Knauf responded by saying technological advances have dramatically reduced emissions of dioxins and mercury from waste incinerators over the past 20 years. He cited a Columbia University study.

Helming, who was recently named chair of the state Senate Committee on Children and Families, has been particularly outspoken about the Romulus incinerator proposal.

At a budget hearing in February, she said it doesn’t solve any issue for her Senate district.

“We have two landfills within 20 miles of this proposed incinerator,” Helming said. “So we don’t have any need locally. The waste is going to be trucked in from downstate, from out of state. It’s just wrong. We take more than our fair share of waste in the Finger Lakes area.”HelmingREADY

Helming urged Gov. Cuomo to block the project in a March 9 letter that was also signed by Assembly Minority Leader Brian Kolb (R-Canandaigua) and Assemblyman Phil Palmesano (R-Corning).

Helming’s Senate bill (S8109) also has the public support of O’Mara, chair of the powerful Senate Committee on the Environment.

“I appreciate this opportunity to sponsor this legislation with Senator Helming and I join her in the fight to ensure that our local decision makers are given the authority they should rightly have on proposals and projects like this one,” O’Mara said in a statement Apr. 6.READYO'MaraPdf

O’Mara, who voted ‘Yes’ on the 2011 bill that included waste incinerators under the siting board’s jurisdiction, did not respond to emailed questions about that vote or his commitment to promoting S8109 in the face of likely opposition from the IPPNY and/or the Business Council of New York.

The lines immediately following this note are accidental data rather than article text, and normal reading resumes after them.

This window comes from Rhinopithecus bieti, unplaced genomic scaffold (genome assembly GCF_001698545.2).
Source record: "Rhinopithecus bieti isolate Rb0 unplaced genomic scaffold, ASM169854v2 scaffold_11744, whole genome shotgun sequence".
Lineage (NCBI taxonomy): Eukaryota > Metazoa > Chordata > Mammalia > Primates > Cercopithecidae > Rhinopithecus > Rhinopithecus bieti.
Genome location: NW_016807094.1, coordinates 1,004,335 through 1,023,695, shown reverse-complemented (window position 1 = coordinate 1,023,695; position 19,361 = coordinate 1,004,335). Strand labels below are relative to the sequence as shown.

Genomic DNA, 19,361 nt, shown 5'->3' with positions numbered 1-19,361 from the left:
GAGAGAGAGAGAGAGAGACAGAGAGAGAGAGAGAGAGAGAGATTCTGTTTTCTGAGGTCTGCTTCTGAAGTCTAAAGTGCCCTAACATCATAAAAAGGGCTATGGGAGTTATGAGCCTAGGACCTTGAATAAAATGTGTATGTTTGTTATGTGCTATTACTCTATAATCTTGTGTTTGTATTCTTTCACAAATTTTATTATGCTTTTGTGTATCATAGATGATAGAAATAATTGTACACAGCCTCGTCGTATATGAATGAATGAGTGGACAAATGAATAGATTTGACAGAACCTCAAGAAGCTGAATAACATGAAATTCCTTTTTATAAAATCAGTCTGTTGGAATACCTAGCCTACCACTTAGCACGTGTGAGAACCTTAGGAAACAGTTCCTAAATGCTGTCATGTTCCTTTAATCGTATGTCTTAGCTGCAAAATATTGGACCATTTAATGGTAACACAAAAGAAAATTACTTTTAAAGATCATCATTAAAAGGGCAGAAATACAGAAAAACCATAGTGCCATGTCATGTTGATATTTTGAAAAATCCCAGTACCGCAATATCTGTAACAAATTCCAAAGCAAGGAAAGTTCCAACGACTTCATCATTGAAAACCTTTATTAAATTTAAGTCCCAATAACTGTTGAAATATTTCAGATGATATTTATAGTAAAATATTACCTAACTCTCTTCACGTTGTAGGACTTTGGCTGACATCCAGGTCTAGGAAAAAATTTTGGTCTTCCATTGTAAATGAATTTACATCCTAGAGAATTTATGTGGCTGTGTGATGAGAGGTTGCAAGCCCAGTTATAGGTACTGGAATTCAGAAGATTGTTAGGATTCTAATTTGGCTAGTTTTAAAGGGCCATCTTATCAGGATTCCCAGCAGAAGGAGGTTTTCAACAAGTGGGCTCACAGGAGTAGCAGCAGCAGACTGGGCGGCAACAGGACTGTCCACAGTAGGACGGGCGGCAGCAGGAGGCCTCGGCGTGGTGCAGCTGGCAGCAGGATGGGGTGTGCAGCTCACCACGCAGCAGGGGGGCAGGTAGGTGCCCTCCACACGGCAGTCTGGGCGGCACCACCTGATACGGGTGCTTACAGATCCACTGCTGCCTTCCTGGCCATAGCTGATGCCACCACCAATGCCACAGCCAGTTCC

The Senate bill has been referred to the Senate Committee on Energy and Telecommunications, which is chaired by Sen. Joseph A. Griffo (R-Rome). Griffo was one of only 3 “No” votes in the Senate on the 2011 bill.

But one Albany insider described the multi-faceted 2011 bill as a “big-ugly,” and he said the votes of O’Mara and Griffo don’t necessarily reflect their views on the narrow question of how to treat waste incinerators.LiftonREADY

While Finger Lakes Republicans have been the more vocal in touting their bill, Assemblywoman Barbara Lifton (D-Ithaca), had a key role in drafting both the bill and its official “justification.”

She said she successfully obtained support for her bill from Assemblyman Michael Cusick (D-Staten Island), chair of the Assembly Committee on Energy. Cusick is co-sponsor of Lifton’s bill, and he is expected to call for a vote on it in his committee.


The memos accompanying both the Assembly and Senate bills include the following: